In a similar case, "Finagrain" Compagnie Com. etc. v. Miller Compressing Co., 349 F. Supp. 288 (E.D. Wis. 1972), the plaintiff's ship was damaged due to the negligence of a crane operator. The defendant Miller Compressing, the general contractor, had leased both the crane and the operator from Best Cranes and attempted to avoid liability for the crane operator's negligence by claiming the operator was still an employee of Best Cranes. The court disagreed, holding that Miller Compressing, as the "special employer," was liable for the damages caused by the crane operator's negligence. In applying the Huckstorf decision to the facts before it the court noted that the crane operator reported directly to the loading site "and received all his instructions, down to the most precise detail, from Miller's employees." Finagrain, 349 F. Supp. at 291. In the instant case, Dr. Stanford reported directly to CVSA surgeons and received all of his instructions for the Green operation "down to the most precise detail" from CVSA's medical data and personnel. In Finagrain, while it was true that the operator was paid by the owner of the crane, the court held that the question of whether the special employee is paid by the general employer or the special employer "is never decisive and rarely a significant factor." Similarly, although the Air Force paid Dr. Stanford's salary, that fact is not decisive and is an insignificant factor here. Further, the Finagrain court went on to note that because both employers generally receive some benefit regardless of how minute or small, "benefit is not a sufficiently discriminating test." 349 F. Supp. at 292. Contrary to Finagrain, the majority of this court bases its holding solely upon the slender reed of the primary benefit test, which is not of itself a "sufficiently discriminating test." Rather than relying upon the primary benefit test alone, the Finagrain court held that courts should look to the employer that has the immediate "control" and ask "whether the employee 'acted like' a contractor, coming in for the job and controlling the way he performed it, or whether he was assimilated into the temporary employer's team." 349 F. Supp. at 292. In the instant case, there can be no doubt but that Dr. Stanford participated in the Green operation under the supervision, control and direction of CVSA and was "assimilated into [CVSA's] team" as a temporary employee. Because Dr. Stanford was acting as an employee of CVSA and received his instructions "down to the most precise detail" and CVSA's surgeon in charge, and since CVSA received the "primary benefit" from his assistance in Mrs. Green's operation. I would hold that under the Wisconsin Borrowed Servant Doctrine, CVSA, not the government, is liable for Dr. Stanford's negligence.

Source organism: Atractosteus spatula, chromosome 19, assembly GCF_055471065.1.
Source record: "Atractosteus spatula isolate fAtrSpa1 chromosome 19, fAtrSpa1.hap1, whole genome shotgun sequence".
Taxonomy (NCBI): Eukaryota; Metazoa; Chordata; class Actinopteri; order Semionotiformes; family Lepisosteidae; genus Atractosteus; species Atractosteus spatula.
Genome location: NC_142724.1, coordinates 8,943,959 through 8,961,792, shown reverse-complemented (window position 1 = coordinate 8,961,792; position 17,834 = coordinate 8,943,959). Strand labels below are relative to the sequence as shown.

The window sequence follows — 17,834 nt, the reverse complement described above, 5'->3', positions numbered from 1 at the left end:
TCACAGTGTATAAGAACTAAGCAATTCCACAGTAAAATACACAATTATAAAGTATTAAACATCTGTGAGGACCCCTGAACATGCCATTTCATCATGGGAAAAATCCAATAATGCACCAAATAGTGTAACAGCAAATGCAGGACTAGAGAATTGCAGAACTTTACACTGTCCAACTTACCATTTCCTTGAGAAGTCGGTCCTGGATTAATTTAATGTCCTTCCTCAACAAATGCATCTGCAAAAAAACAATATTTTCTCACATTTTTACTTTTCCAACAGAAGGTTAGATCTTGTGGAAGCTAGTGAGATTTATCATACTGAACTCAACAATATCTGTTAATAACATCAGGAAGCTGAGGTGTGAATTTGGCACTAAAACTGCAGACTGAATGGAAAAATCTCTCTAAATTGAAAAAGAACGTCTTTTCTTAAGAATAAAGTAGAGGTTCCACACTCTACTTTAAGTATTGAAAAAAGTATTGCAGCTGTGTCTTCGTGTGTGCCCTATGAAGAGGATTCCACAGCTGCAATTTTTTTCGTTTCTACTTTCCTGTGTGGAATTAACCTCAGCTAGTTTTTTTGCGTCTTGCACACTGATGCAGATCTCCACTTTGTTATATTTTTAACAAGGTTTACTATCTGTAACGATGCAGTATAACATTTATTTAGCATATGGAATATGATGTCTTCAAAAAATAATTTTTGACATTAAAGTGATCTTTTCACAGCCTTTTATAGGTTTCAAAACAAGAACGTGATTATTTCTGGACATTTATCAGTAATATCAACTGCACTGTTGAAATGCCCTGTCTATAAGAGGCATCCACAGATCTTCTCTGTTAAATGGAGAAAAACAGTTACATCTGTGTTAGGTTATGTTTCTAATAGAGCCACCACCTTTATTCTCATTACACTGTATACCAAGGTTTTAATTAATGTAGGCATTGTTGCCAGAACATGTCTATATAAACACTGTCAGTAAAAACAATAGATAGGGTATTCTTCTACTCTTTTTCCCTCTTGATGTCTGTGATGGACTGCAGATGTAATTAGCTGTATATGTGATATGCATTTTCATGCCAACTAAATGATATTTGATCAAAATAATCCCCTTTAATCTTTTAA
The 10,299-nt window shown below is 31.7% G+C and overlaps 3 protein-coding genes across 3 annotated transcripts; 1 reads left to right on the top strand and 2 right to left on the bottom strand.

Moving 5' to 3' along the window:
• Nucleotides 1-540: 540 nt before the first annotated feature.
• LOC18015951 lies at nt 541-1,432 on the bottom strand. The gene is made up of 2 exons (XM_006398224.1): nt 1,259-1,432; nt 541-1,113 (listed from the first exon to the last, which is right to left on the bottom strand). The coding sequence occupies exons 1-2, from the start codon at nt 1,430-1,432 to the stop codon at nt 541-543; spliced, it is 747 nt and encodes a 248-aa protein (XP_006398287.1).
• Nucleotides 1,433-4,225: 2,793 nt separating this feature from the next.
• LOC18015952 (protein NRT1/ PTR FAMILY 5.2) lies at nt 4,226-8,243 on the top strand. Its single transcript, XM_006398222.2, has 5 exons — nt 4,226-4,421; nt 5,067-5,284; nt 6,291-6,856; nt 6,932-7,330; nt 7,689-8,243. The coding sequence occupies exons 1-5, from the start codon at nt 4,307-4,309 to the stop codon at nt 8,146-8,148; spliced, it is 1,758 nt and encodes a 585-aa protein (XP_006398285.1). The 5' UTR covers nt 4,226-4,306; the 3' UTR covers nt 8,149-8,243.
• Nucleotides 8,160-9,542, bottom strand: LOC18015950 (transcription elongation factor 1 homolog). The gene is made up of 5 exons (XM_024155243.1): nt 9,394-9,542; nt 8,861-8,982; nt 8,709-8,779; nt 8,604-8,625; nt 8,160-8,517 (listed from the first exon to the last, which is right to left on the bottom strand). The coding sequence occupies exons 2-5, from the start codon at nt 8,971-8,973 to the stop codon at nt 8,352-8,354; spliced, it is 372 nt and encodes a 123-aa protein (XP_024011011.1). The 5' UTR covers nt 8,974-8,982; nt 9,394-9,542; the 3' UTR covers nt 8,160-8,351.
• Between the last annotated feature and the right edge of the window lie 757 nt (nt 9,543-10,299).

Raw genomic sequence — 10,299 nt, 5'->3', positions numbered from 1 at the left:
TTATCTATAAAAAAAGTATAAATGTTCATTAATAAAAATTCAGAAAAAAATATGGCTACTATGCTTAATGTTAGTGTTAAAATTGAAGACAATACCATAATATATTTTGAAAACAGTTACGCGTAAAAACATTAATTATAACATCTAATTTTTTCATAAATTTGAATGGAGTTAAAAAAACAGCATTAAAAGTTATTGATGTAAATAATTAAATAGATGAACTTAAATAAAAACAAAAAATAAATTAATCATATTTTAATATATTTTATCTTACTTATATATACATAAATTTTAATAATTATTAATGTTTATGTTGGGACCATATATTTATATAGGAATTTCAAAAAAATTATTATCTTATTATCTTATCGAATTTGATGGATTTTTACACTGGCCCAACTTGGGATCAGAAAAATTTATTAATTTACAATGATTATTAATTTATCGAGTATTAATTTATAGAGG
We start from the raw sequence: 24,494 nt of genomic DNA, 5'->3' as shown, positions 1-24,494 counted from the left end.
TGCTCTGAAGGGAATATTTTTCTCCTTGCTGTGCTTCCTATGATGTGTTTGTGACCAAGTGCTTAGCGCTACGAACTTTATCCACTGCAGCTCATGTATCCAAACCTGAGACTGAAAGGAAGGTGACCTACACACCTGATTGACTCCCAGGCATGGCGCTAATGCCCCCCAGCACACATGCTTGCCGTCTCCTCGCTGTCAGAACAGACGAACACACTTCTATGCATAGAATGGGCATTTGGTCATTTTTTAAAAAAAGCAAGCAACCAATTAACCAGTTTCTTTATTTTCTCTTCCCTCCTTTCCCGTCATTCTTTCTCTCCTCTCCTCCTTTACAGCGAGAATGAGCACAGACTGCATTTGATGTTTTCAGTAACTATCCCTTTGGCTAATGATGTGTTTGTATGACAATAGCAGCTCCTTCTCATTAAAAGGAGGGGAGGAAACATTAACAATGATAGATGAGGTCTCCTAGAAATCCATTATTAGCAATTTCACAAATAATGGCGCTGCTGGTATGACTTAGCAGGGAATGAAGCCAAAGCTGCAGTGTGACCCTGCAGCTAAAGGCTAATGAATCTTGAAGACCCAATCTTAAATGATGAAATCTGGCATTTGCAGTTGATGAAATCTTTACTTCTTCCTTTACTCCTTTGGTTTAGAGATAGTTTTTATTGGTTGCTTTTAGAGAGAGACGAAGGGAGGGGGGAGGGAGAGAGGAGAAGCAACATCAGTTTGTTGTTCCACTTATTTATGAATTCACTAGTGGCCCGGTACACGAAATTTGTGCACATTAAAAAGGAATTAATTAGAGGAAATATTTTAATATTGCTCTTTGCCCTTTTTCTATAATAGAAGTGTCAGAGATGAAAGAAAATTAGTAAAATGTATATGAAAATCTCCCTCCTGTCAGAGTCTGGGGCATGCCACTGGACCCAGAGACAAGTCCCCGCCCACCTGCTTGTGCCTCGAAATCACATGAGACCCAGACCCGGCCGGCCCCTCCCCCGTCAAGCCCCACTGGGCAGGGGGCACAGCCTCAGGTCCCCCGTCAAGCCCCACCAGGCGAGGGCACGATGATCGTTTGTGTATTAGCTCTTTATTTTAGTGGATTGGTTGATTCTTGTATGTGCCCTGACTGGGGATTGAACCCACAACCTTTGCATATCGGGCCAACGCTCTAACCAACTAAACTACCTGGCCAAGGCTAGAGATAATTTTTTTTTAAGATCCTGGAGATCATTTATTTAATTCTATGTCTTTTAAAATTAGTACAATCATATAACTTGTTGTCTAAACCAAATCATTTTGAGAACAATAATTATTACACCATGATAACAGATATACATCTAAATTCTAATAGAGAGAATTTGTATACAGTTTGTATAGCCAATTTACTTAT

The majority of this court assumes that the government received a substantial benefit, and in so doing, the majority adopts the district court's misapplication of Wisconsin's Borrowed Servant Doctrine and states that because Dr. Stanford "himself sought the unpaid fellowship at CVSA in order to improve his surgical skills," the benefit must necessarily flow to the Air Force. However, the majority's reasoning is not supported by the record since even if Dr. Stanford did in fact state that he sought the fellowship to improve his surgical skills, it does not follow that the Air Force would necessarily receive a benefit therefrom. Contrary to the majority's assumption, I do not understand how any improvement in Dr. Stanford's skills would be of benefit to the government for Dr. Stanford testified that even before he sought or accepted his fellowship with CVSA, he was planning his retirement and severance from the Air Force within the next year, at the time he would have completed his twenty years of service. This period of time is within months after the completion of the fellowship program. The majority's assumption that the government would receive a benefit from Mrs. Green's operation also ignores the fact that prior to Mrs. Green's operation Dr. Stanford had spent more than four months learning heart by-pass procedures under the direction of CVSA's surgeons, and had assisted in numerous other heart by-pass operations prior to Mrs. Green's surgery, and that during these previous operations Dr. Stanford had been instructed and supervised by CVSA's surgeons. At the time of the Green operation, any improvement in Dr. Stanford's skills had reached the point of no return and the potential minute benefit, if any, which would flow to the government from this particular surgical procedure had Dr. Stanford intended to remain in the Air Force was almost nonexistent when compared to the "primary" benefit (i.e., the significant medical fees) which flowed solely to CVSA from Dr. Stanford's assistance as a borrowed servant.